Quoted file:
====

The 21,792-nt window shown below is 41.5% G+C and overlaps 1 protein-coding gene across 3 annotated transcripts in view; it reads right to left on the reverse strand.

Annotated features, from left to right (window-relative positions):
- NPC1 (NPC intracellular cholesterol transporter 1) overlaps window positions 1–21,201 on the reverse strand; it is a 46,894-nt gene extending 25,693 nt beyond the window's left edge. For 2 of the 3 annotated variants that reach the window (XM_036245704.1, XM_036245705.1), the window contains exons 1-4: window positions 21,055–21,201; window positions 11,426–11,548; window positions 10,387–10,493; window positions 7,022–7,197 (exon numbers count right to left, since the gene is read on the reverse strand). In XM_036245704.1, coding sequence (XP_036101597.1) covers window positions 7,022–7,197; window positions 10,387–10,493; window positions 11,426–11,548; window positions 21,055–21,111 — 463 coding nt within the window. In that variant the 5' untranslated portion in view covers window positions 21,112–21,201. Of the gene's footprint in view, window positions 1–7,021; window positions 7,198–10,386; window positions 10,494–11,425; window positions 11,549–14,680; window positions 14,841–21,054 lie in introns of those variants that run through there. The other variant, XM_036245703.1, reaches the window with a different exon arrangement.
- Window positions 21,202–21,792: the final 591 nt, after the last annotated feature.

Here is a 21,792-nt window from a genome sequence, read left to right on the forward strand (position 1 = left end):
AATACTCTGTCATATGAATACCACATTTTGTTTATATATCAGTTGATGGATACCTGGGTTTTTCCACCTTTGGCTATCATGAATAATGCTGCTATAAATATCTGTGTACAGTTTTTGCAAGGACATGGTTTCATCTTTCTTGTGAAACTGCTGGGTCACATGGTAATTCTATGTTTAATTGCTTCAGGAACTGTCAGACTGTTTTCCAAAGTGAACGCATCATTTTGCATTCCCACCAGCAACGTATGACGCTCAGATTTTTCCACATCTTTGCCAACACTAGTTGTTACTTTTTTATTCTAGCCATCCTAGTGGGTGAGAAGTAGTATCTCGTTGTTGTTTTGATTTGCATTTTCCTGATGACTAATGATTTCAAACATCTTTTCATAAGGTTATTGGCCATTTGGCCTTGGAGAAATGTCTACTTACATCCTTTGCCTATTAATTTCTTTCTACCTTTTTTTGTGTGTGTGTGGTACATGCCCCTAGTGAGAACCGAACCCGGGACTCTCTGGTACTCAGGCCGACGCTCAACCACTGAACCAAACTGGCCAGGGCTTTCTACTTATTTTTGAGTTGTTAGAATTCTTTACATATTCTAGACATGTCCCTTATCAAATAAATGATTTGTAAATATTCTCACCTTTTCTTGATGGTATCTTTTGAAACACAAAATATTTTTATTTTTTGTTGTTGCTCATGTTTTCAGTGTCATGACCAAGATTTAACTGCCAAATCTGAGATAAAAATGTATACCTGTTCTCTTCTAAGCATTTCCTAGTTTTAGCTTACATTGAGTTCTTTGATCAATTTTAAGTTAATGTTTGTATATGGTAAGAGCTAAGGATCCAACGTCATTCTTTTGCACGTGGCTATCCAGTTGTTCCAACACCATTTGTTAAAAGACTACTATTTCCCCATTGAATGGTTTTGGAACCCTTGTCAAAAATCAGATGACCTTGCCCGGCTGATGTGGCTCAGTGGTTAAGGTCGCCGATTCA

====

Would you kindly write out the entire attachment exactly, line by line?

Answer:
The 21,792-nt window shown below is 41.5% G+C and overlaps 1 protein-coding gene across 3 annotated transcripts in view; it reads right to left on the reverse strand.

Annotated features, from left to right (window-relative positions):
- NPC1 (NPC intracellular cholesterol transporter 1) overlaps window positions 1–21,201 on the reverse strand; it is a 46,894-nt gene extending 25,693 nt beyond the window's left edge. For 2 of the 3 annotated variants that reach the window (XM_036245704.1, XM_036245705.1), the window contains exons 1-4: window positions 21,055–21,201; window positions 11,426–11,548; window positions 10,387–10,493; window positions 7,022–7,197 (exon numbers count right to left, since the gene is read on the reverse strand). In XM_036245704.1, coding sequence (XP_036101597.1) covers window positions 7,022–7,197; window positions 10,387–10,493; window positions 11,426–11,548; window positions 21,055–21,111 — 463 coding nt within the window. In that variant the 5' untranslated portion in view covers window positions 21,112–21,201. Of the gene's footprint in view, window positions 1–7,021; window positions 7,198–10,386; window positions 10,494–11,425; window positions 11,549–14,680; window positions 14,841–21,054 lie in introns of those variants that run through there. The other variant, XM_036245703.1, reaches the window with a different exon arrangement.
- Window positions 21,202–21,792: the final 591 nt, after the last annotated feature.

Here is a 21,792-nt window from a genome sequence, read left to right on the forward strand (position 1 = left end):
AATACTCTGTCATATGAATACCACATTTTGTTTATATATCAGTTGATGGATACCTGGGTTTTTCCACCTTTGGCTATCATGAATAATGCTGCTATAAATATCTGTGTACAGTTTTTGCAAGGACATGGTTTCATCTTTCTTGTGAAACTGCTGGGTCACATGGTAATTCTATGTTTAATTGCTTCAGGAACTGTCAGACTGTTTTCCAAAGTGAACGCATCATTTTGCATTCCCACCAGCAACGTATGACGCTCAGATTTTTCCACATCTTTGCCAACACTAGTTGTTACTTTTTTATTCTAGCCATCCTAGTGGGTGAGAAGTAGTATCTCGTTGTTGTTTTGATTTGCATTTTCCTGATGACTAATGATTTCAAACATCTTTTCATAAGGTTATTGGCCATTTGGCCTTGGAGAAATGTCTACTTACATCCTTTGCCTATTAATTTCTTTCTACCTTTTTTTGTGTGTGTGTGGTACATGCCCCTAGTGAGAACCGAACCCGGGACTCTCTGGTACTCAGGCCGACGCTCAACCACTGAACCAAACTGGCCAGGGCTTTCTACTTATTTTTGAGTTGTTAGAATTCTTTACATATTCTAGACATGTCCCTTATCAAATAAATGATTTGTAAATATTCTCACCTTTTCTTGATGGTATCTTTTGAAACACAAAATATTTTTATTTTTTGTTGTTGCTCATGTTTTCAGTGTCATGACCAAGATTTAACTGCCAAATCTGAGATAAAAATGTATACCTGTTCTCTTCTAAGCATTTCCTAGTTTTAGCTTACATTGAGTTCTTTGATCAATTTTAAGTTAATGTTTGTATATGGTAAGAGCTAAGGATCCAACGTCATTCTTTTGCACGTGGCTATCCAGTTGTTCCAACACCATTTGTTAAAAGACTACTATTTCCCCATTGAATGGTTTTGGAACCCTTGTCAAAAATCAGATGACCTTGCCCGGCTGATGTGGCTCAGTGGTTAAGGTCGCCGATTCA